Top Dog Tips - Interviewing Pet Professionals: Vet on DemandHello readers and happy Monday! I hope you're enjoying the start to your work week. Here at Top Dog Tips I've been busy as usual, but I was lucky enough to spend some time chatting with Curt Revelette, co-founder and CEO of Vet On Demand. This company has found a way to solve a problem that is near and dear to my heart, and I wanted to know more about the company, how it was started and a bit of background on Curt and his family.

Born and raised in Nashville, Curt Revelette brings passion and dedication to the table with his expansive entrepreneur portfolio. He currently serves as the CEO of Vet On Demand and Partner at Jonathan’s Grille alongside his brother Mason. Prior to entering pet telemedicine and diving into the family restaurant group, Curt served as the CEO of Maristone Living, a retirement community outside of Nashville, Tennessee.

Vet On Demand
Photo: Vet On Demand

An Ole Miss marketing grad, Curt has been an advisor for Vanderbilt University Entrepreneur courses, Vanderbilt University Hospital Champions for Children, Brentwood Academy alumni relations and the Martha O’Bryan Center. Curt is a recipient of the Nashville Business Journal’s 2013 Top 40 Under 40 award.

That's a pretty extensive resumé! Vet On Demand is an app for pet parents that allows them to get real time video consultations from a licensed veterinarian. The idea for the app came about like most pet businesses do – Curt and his brother had a problem and there was not yet a product on the market that could help them.

Their parents had an older German shepherd that suffered from hip issues. They knew what the issue was, but they needed to see a vet to get some medication for the dog to help manage her pain. Unfortunately, their regular veterinarian was booked for almost two weeks. They were left with two options: find a vet that could help or watch their pet suffer in pain. What would you have done?

They immediately took to the internet. They were aware of the many telemedicine options for humans, and they assumed they would find something similar for pets that would allow them to get a real time consultation from a licensed veterinarian. Unfortunately there was no such company…yet.

Vet On Demand
Photo: Vet On Demand

Enter Vet On Demand – telemedicine for cats and dogs.As I mentioned, this company has found a way to solve a problem that is near and dear to my heart. We are the proud parents of a beautiful boxer named Chloe. Chloe is 5 years old, and she was diagnosed with cardiomyopathy last year.

As you may know, we live in a very rural town in Maine. Our local veterinarian is located only about 15 minutes away from our house, but unfortunately Chloe began showing signs of her heart condition during the weekend. It started with lethargy and then some panting. We didn't think too much of it, and decided that we would just keep a close eye on her. By the time that she started having problems breathing we knew she was in serious trouble.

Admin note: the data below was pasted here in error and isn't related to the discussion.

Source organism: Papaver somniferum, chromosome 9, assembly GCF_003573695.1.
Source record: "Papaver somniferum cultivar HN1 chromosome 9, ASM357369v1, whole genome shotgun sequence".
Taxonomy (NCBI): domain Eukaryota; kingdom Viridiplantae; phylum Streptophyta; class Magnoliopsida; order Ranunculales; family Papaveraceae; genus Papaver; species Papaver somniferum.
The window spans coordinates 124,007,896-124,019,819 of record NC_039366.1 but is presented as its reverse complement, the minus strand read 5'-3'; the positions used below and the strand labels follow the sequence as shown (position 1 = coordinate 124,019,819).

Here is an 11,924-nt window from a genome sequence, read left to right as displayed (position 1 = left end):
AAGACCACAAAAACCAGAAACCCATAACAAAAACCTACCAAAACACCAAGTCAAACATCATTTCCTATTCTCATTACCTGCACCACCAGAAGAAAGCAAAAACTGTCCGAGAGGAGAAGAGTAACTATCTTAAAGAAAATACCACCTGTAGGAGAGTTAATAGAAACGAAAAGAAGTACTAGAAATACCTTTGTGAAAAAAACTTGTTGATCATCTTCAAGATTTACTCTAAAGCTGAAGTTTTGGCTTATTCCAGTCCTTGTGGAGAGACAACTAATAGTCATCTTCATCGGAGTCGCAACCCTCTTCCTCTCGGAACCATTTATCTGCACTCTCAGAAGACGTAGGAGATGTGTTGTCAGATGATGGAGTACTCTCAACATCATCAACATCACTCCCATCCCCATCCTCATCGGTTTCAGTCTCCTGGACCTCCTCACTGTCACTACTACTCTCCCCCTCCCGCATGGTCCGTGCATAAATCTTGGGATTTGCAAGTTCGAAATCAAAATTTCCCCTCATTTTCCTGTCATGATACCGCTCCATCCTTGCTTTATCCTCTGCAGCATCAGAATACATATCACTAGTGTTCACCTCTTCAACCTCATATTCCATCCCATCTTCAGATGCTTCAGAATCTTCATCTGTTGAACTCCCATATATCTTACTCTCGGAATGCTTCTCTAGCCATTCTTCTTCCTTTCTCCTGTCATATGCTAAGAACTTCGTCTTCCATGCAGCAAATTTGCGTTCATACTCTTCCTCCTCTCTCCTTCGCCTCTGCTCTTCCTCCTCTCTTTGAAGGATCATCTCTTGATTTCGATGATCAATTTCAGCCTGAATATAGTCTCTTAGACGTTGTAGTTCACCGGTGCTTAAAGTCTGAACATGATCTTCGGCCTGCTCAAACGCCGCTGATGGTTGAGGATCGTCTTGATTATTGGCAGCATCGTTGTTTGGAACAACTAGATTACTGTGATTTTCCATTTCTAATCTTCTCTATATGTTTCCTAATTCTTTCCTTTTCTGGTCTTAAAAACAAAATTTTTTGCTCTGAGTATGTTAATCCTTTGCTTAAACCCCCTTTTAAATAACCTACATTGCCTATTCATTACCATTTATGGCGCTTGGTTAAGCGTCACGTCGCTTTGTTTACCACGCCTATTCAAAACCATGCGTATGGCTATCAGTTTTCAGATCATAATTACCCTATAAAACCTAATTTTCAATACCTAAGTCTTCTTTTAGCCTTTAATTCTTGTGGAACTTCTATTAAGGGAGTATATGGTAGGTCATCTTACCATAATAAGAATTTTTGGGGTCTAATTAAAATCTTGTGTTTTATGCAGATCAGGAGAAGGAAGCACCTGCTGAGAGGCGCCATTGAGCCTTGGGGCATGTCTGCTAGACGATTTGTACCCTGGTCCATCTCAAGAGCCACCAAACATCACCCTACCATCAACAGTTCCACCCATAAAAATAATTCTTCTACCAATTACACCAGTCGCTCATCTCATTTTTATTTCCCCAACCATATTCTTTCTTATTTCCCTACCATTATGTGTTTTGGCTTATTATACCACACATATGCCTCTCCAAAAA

The closest 24 hour emergency veterinary clinic is over an hour away from our home. My husband and I immediately loaded Chloe into the car and drove as quickly as we could. Thankfully our story has a happy ending, although all the veterinarians that worked with us over the next few weeks could not believe that Chloe survived as long as she did without veterinary care.

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My husband and I are very careful pet parents. We observe our dogs all the time and bring them to the vet at any sign of trouble, but we're not hypochondriacs. We usually wait to see if the problem progresses before we bring our animals in to see the vet, especially if it's during off hours and we'll have to make the trip and have the added expense of going to the emergency vet clinic.

If we had access to an app like Vet On Demand back then we could have had a brief consultation with a licensed vet who more than likely would have sent us to the emergency clinic much faster. Cardiomyopathy is very common in boxers, and Chloe was showing all the symptoms. A licensed vet would have probably asked us to check her heart rate, and we immediately would have realized something was drastically wrong.

The concept is simple, and the app is very user friendly, but that doesn't mean it was easy to create. The first step was to find developers, and after a little searching the Revelette brothers found a great local group in Nashville, Tennessee that quickly became as excited about the project as they were.

With passionate developers behind them, they began to build the Vet On Demand team. Curt told me that their next step was to hire a really good accountant and a great tech attorney – two important people that are crucial to the success of the business. That's when development went into full swing.

Vet On Demand
Photo: Vet On Demand

The Revelette's hired a few full time developers and started working on the user side of the app. They brought their knowledge and experience as pet owners to the table to make sure that the app would benefit cat and dog owners in the real world. Then they needed to develop the veterinary platform.